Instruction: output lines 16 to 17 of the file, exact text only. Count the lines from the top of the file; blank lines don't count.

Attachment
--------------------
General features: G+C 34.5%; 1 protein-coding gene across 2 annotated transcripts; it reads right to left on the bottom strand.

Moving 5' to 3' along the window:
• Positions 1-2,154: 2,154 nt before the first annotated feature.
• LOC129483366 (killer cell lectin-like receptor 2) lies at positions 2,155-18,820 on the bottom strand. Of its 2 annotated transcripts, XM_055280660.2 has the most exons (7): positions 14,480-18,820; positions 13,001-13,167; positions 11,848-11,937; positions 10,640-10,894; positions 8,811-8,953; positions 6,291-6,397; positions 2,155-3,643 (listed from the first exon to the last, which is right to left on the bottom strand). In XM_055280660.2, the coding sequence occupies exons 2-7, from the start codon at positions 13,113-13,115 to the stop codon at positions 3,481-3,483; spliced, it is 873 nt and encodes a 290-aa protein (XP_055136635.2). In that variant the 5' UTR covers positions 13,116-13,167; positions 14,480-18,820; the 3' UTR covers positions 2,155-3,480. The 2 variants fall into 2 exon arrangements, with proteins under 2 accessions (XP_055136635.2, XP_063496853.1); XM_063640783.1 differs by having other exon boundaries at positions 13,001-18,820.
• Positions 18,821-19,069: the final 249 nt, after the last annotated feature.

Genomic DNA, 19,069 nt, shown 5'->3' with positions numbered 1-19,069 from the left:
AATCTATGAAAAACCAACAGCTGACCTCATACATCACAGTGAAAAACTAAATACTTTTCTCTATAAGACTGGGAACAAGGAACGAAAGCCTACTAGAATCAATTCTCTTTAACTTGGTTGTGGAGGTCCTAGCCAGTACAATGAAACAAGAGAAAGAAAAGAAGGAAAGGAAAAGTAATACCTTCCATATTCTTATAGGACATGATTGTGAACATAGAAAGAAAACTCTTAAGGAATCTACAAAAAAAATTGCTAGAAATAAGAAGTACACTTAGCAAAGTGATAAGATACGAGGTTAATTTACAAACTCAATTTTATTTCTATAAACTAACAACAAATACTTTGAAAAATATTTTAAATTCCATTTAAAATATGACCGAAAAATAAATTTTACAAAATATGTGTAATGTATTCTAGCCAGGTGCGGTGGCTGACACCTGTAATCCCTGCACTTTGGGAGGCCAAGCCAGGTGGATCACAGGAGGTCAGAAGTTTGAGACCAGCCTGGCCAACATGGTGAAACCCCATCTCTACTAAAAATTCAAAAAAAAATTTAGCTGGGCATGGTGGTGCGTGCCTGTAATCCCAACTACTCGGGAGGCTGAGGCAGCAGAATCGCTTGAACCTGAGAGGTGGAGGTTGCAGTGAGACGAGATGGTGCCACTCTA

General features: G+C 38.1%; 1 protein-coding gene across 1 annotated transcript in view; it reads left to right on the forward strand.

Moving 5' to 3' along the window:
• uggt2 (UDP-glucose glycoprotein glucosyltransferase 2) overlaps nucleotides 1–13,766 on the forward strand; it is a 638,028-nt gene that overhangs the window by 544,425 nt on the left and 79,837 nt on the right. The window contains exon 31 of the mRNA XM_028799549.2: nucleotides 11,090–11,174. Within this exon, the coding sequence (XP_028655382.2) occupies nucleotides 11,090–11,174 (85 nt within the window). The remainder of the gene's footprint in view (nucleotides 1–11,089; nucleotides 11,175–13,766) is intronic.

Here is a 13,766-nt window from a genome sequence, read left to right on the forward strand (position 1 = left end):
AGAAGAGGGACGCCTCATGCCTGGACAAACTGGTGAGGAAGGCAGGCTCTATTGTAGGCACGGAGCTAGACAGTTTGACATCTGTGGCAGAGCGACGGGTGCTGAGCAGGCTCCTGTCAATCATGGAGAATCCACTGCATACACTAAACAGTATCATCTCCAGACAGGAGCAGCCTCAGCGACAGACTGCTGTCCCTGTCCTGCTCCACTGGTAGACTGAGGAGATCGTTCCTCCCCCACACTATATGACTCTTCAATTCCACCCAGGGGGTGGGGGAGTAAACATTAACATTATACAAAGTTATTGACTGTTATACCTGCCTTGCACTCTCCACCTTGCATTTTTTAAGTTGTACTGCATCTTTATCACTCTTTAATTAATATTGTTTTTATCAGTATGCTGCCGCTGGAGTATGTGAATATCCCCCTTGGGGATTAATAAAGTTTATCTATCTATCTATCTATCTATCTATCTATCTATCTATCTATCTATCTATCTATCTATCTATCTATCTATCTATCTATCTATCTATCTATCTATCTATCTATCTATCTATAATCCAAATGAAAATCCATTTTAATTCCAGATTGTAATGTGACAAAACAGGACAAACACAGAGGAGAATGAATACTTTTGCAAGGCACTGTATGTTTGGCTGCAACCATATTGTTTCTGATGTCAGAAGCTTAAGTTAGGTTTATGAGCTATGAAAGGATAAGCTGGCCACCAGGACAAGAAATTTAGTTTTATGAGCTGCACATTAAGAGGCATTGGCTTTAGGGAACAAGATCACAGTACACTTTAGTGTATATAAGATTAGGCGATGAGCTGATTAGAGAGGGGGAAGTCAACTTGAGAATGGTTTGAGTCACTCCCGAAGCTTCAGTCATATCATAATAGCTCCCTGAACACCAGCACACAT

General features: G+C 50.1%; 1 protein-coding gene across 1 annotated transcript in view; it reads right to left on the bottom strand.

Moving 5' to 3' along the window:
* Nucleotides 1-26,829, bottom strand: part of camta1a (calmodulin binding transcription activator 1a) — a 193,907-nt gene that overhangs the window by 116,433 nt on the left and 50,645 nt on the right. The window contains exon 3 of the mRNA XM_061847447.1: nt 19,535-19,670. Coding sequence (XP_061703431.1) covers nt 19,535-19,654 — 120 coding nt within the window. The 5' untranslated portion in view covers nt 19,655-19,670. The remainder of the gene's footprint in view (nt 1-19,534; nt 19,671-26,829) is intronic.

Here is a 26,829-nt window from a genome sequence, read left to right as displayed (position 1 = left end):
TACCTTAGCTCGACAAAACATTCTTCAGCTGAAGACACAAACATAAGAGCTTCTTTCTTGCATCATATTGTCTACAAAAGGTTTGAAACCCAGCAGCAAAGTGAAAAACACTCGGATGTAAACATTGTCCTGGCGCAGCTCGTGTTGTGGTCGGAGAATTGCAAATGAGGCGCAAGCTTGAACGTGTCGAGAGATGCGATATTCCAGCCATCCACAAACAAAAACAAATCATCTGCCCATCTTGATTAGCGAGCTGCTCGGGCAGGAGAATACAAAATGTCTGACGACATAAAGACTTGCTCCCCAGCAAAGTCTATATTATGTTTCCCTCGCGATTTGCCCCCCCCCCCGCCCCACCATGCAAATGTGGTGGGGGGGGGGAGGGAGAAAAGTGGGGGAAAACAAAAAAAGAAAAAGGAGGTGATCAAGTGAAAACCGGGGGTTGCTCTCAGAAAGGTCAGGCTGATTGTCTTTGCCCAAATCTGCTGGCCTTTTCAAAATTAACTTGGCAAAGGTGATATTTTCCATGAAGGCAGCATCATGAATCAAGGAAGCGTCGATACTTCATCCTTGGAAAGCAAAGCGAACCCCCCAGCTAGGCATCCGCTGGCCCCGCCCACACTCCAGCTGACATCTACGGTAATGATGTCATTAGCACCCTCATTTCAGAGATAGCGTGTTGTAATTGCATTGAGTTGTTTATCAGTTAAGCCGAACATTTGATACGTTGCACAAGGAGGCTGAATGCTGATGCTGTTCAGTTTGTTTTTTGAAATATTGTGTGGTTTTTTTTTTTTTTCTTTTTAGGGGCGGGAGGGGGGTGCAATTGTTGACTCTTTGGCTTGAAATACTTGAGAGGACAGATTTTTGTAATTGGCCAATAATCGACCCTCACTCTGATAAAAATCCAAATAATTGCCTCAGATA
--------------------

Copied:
Here is a 26,829-nt window from a genome sequence, read left to right as displayed (position 1 = left end):
TACCTTAGCTCGACAAAACATTCTTCAGCTGAAGACACAAACATAAGAGCTTCTTTCTTGCATCATATTGTCTACAAAAGGTTTGAAACCCAGCAGCAAAGTGAAAAACACTCGGATGTAAACATTGTCCTGGCGCAGCTCGTGTTGTGGTCGGAGAATTGCAAATGAGGCGCAAGCTTGAACGTGTCGAGAGATGCGATATTCCAGCCATCCACAAACAAAAACAAATCATCTGCCCATCTTGATTAGCGAGCTGCTCGGGCAGGAGAATACAAAATGTCTGACGACATAAAGACTTGCTCCCCAGCAAAGTCTATATTATGTTTCCCTCGCGATTTGCCCCCCCCCCCGCCCCACCATGCAAATGTGGTGGGGGGGGGGAGGGAGAAAAGTGGGGGAAAACAAAAAAAGAAAAAGGAGGTGATCAAGTGAAAACCGGGGGTTGCTCTCAGAAAGGTCAGGCTGATTGTCTTTGCCCAAATCTGCTGGCCTTTTCAAAATTAACTTGGCAAAGGTGATATTTTCCATGAAGGCAGCATCATGAATCAAGGAAGCGTCGATACTTCATCCTTGGAAAGCAAAGCGAACCCCCCAGCTAGGCATCCGCTGGCCCCGCCCACACTCCAGCTGACATCTACGGTAATGATGTCATTAGCACCCTCATTTCAGAGATAGCGTGTTGTAATTGCATTGAGTTGTTTATCAGTTAAGCCGAACATTTGATACGTTGCACAAGGAGGCTGAATGCTGATGCTGTTCAGTTTGTTTTTTGAAATATTGTGTGGTTTTTTTTTTTTTTCTTTTTAGGGGCGGGAGGGGGGTGCAATTGTTGACTCTTTGGCTTGAAATACTTGAGAGGACAGATTTTTGTAATTGGCCAATAATCGACCCTCACTCTGATAAAAATCCAAATAATTGCCTCAGATA